Under Armour to debut cotton T-shirt this spring

Sports apparel company also gives details on corporate campus

  • Olympic skier Lindsey Vonn appears in a promotional image for Under Armour's new cotton line.
Olympic skier Lindsey Vonn appears in a promotional image for… (Handout photo - Under Armour )
January 27, 2011|By Andrea K. Walker, The Baltimore Sun

Under Armour's first foray into cotton will be a $25 T-shirt that it plans to begin shipping to stores in February.

The Baltimore sports apparel company built its business on performance wear geared toward the hardcore athlete, but is now developing a new venture with the material it once deemed the "enemy."

"We've built a $1 billion foundation without cotton to date," Under Armour founder Kevin Plank told analysts during a quarterly earnings conference call Thursday. "This is a whole new category for Under Armour that makes us relevant to a whole new consumer. In addition, it makes us relevant to the consumer that we already have in just a different way."

Plank says now that it wasn't necessarily cotton the company was adverse to but the fact that the material could become so heavy with sweat. Under Armour's cotton shirt will still have the same "sweat wicking" qualities of its compression and performance wear, drying five times faster than the average cotton shirt, he said.

Under Armour also disclosed on Thursday new details on its plan to buy the Tide Point office complex in South Baltimore to turn into a corporate campus. The company is paying $60.5 million for the waterfront property, where it already occupies nearly half the development. Company executives said the purchase won't negatively impact cash flow and earnings.

Analysts said the cotton line will help the company broaden its customer base. Compression wear is a $2 billion to $3 billion market, while athletic cotton wear is a $12 billion market, according to UBS Investment Bank.

"The brand is extremely strong, and cotton is a huge opportunity," said Michael Binetti, an apparel and footwear equity analyst for UBS. "There is this big white space for which they have no product."

Reed Anderson, an analyst with D.A. Davidson & Co., said: "It's a continuation of a theme of Under Armour to bring in new products and innovation that broadens their portfolio."

The cotton line contains alternating hydrophilic moisture absorbing thread and hydrophobic moisture repelling thread so that it pushes out sweat when it comes in contact with the product, the company said.

"While Under Armour may have said cotton was the enemy, it certainly wasn't the enemy of our consumer," Plank said.

Plank also talked about the company's decision to buy Tide Point and its need to create a campus headquarters.

"As we expand the Under Armour brand on a global basis, we believe it's critical that our headquarters define our culture and provide a center of energy and inspiration for our team here and abroad," Plank said. "So, we're investing in our growth, investing in our hometown and are ensuring that we can create a world-class headquarters that will help attract the best and brightest as we move into this next phase of growth."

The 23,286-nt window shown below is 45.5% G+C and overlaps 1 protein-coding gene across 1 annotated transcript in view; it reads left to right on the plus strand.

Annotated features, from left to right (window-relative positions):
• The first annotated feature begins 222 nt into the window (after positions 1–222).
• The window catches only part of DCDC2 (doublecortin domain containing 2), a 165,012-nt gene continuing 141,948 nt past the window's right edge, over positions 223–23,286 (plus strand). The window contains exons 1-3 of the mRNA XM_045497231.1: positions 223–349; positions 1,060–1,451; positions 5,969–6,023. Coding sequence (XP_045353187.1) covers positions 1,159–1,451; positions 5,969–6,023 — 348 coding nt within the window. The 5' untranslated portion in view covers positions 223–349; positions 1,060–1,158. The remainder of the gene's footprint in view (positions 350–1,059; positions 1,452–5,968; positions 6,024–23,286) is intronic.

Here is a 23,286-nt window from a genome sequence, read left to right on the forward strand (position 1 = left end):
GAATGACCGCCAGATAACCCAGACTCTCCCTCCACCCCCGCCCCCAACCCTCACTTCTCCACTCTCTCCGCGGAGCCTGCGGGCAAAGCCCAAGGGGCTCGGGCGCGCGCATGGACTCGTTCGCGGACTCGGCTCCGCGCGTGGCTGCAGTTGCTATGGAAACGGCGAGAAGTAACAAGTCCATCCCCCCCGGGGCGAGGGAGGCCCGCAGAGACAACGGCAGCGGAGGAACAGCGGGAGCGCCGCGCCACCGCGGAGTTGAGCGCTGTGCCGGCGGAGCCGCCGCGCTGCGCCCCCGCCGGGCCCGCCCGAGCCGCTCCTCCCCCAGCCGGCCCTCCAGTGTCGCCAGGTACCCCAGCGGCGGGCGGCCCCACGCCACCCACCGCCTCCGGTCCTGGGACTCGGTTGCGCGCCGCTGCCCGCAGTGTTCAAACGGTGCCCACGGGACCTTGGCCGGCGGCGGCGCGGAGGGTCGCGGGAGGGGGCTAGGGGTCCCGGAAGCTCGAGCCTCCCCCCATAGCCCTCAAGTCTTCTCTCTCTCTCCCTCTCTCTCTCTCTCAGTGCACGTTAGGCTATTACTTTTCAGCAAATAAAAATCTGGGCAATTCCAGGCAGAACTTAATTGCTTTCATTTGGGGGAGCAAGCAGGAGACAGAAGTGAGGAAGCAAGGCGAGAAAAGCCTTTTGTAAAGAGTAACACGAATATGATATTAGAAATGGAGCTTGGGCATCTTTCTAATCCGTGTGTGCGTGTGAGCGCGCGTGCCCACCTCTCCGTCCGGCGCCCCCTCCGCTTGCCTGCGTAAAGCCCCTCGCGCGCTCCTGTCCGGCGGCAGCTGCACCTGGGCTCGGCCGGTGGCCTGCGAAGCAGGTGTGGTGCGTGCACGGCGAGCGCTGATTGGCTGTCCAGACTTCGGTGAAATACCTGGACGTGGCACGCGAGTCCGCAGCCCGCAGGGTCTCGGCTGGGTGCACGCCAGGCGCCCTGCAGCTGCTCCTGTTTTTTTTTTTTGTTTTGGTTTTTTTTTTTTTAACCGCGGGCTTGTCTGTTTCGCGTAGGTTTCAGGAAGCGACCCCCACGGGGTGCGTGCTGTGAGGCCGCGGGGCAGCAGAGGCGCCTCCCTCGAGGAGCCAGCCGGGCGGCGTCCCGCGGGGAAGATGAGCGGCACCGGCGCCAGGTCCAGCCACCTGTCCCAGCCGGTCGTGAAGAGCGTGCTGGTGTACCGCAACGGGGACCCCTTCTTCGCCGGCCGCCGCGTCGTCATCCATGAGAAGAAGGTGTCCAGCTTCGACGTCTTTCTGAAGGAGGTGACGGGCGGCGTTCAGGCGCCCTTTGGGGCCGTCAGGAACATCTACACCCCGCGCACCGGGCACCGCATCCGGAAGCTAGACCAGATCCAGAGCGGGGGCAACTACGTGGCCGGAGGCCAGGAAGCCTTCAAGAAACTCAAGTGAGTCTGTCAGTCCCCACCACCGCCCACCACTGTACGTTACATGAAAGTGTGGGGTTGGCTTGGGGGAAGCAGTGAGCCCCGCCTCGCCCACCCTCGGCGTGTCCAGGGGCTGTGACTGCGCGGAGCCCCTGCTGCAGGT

Company officials signaled they got a good deal on Tide Point because of the glut in the real estate market. The company is still working through the financing for the purchase, expected to close in 60 to 90 days. The $60.5 million price tag was considerably less than the $102 million the owners were asking for the former Procter and Gamble plant when it was on the market in 2008.

"This transaction will give us greater control over the development and expansion of our corporate headquarters as our business continues to grow," said Brad Dickerson, Under Armour chief financial officer. "From a financial standpoint, we believe the real estate market is favorable and expect the deal to have minimal impact on cash flow, both from a purchase perspective and on a go-forward operational basis."

Binetti, the UBS analyst, said he didn't have concerns about the multi-million dollar real estate deal, noting that company officials simply decided "to stop paying rent to other people."

The company also raised its sales forecast for the year, saying it expects 2011 sales in the range of $1.33 billion to $1.35 billion, a 25 percent to 27 percent increase from last year.

The company reported fourth-quarter net income of $22.9 million, or 44 cents per share, compared to $15.2 million, or 30 cents per share, for the same period last year.

Sales increased 36 percent to $301 million, compared with $222 million for the fourth quarter last year. The company crossed the billion-dollar sales threshold last year when sales increased 24 percent to $1.06 billion for all of 2010.



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